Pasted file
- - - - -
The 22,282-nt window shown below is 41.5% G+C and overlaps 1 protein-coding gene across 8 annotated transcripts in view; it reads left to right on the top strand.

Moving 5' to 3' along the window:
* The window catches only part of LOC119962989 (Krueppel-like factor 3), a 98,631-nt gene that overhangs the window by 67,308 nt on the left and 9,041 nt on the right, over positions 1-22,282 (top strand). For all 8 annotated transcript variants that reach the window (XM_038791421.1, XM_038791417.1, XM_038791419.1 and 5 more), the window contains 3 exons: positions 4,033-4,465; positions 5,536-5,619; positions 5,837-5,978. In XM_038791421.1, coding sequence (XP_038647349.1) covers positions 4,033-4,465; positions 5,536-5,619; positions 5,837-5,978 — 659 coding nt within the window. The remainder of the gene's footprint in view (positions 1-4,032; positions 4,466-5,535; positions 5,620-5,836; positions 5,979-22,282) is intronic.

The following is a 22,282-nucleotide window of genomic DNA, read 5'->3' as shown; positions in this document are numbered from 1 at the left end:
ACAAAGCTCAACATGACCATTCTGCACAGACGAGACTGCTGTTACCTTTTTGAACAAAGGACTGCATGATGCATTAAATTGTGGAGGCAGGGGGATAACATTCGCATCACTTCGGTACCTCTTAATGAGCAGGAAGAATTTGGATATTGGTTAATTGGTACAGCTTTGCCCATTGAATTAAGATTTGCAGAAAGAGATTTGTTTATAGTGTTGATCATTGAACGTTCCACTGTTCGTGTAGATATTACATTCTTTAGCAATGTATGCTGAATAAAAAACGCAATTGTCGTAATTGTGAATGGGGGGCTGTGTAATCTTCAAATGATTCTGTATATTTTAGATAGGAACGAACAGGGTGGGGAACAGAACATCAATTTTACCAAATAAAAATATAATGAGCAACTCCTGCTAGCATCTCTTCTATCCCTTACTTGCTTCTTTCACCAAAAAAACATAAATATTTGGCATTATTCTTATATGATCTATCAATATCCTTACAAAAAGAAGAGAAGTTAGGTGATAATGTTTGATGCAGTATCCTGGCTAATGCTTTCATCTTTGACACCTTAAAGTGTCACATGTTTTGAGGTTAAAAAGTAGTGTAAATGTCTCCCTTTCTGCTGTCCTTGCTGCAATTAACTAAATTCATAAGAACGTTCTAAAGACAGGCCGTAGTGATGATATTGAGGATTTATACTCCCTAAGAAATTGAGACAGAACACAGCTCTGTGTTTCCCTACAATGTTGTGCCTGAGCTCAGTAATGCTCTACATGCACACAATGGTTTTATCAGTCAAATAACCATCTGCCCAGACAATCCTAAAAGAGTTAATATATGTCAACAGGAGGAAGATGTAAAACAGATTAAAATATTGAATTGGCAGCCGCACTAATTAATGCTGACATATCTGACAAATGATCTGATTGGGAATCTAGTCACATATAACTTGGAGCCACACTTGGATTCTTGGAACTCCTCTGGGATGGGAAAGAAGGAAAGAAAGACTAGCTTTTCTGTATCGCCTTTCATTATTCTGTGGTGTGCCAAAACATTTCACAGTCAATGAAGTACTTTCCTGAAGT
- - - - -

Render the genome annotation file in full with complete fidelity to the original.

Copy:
The 22,282-nt window shown below is 41.5% G+C and overlaps 1 protein-coding gene across 8 annotated transcripts in view; it reads left to right on the top strand.

Moving 5' to 3' along the window:
* The window catches only part of LOC119962989 (Krueppel-like factor 3), a 98,631-nt gene that overhangs the window by 67,308 nt on the left and 9,041 nt on the right, over positions 1-22,282 (top strand). For all 8 annotated transcript variants that reach the window (XM_038791421.1, XM_038791417.1, XM_038791419.1 and 5 more), the window contains 3 exons: positions 4,033-4,465; positions 5,536-5,619; positions 5,837-5,978. In XM_038791421.1, coding sequence (XP_038647349.1) covers positions 4,033-4,465; positions 5,536-5,619; positions 5,837-5,978 — 659 coding nt within the window. The remainder of the gene's footprint in view (positions 1-4,032; positions 4,466-5,535; positions 5,620-5,836; positions 5,979-22,282) is intronic.

The following is a 22,282-nucleotide window of genomic DNA, read 5'->3' as shown; positions in this document are numbered from 1 at the left end:
ACAAAGCTCAACATGACCATTCTGCACAGACGAGACTGCTGTTACCTTTTTGAACAAAGGACTGCATGATGCATTAAATTGTGGAGGCAGGGGGATAACATTCGCATCACTTCGGTACCTCTTAATGAGCAGGAAGAATTTGGATATTGGTTAATTGGTACAGCTTTGCCCATTGAATTAAGATTTGCAGAAAGAGATTTGTTTATAGTGTTGATCATTGAACGTTCCACTGTTCGTGTAGATATTACATTCTTTAGCAATGTATGCTGAATAAAAAACGCAATTGTCGTAATTGTGAATGGGGGGCTGTGTAATCTTCAAATGATTCTGTATATTTTAGATAGGAACGAACAGGGTGGGGAACAGAACATCAATTTTACCAAATAAAAATATAATGAGCAACTCCTGCTAGCATCTCTTCTATCCCTTACTTGCTTCTTTCACCAAAAAAACATAAATATTTGGCATTATTCTTATATGATCTATCAATATCCTTACAAAAAGAAGAGAAGTTAGGTGATAATGTTTGATGCAGTATCCTGGCTAATGCTTTCATCTTTGACACCTTAAAGTGTCACATGTTTTGAGGTTAAAAAGTAGTGTAAATGTCTCCCTTTCTGCTGTCCTTGCTGCAATTAACTAAATTCATAAGAACGTTCTAAAGACAGGCCGTAGTGATGATATTGAGGATTTATACTCCCTAAGAAATTGAGACAGAACACAGCTCTGTGTTTCCCTACAATGTTGTGCCTGAGCTCAGTAATGCTCTACATGCACACAATGGTTTTATCAGTCAAATAACCATCTGCCCAGACAATCCTAAAAGAGTTAATATATGTCAACAGGAGGAAGATGTAAAACAGATTAAAATATTGAATTGGCAGCCGCACTAATTAATGCTGACATATCTGACAAATGATCTGATTGGGAATCTAGTCACATATAACTTGGAGCCACACTTGGATTCTTGGAACTCCTCTGGGATGGGAAAGAAGGAAAGAAAGACTAGCTTTTCTGTATCGCCTTTCATTATTCTGTGGTGTGCCAAAACATTTCACAGTCAATGAAGTACTTTCCTGAAGT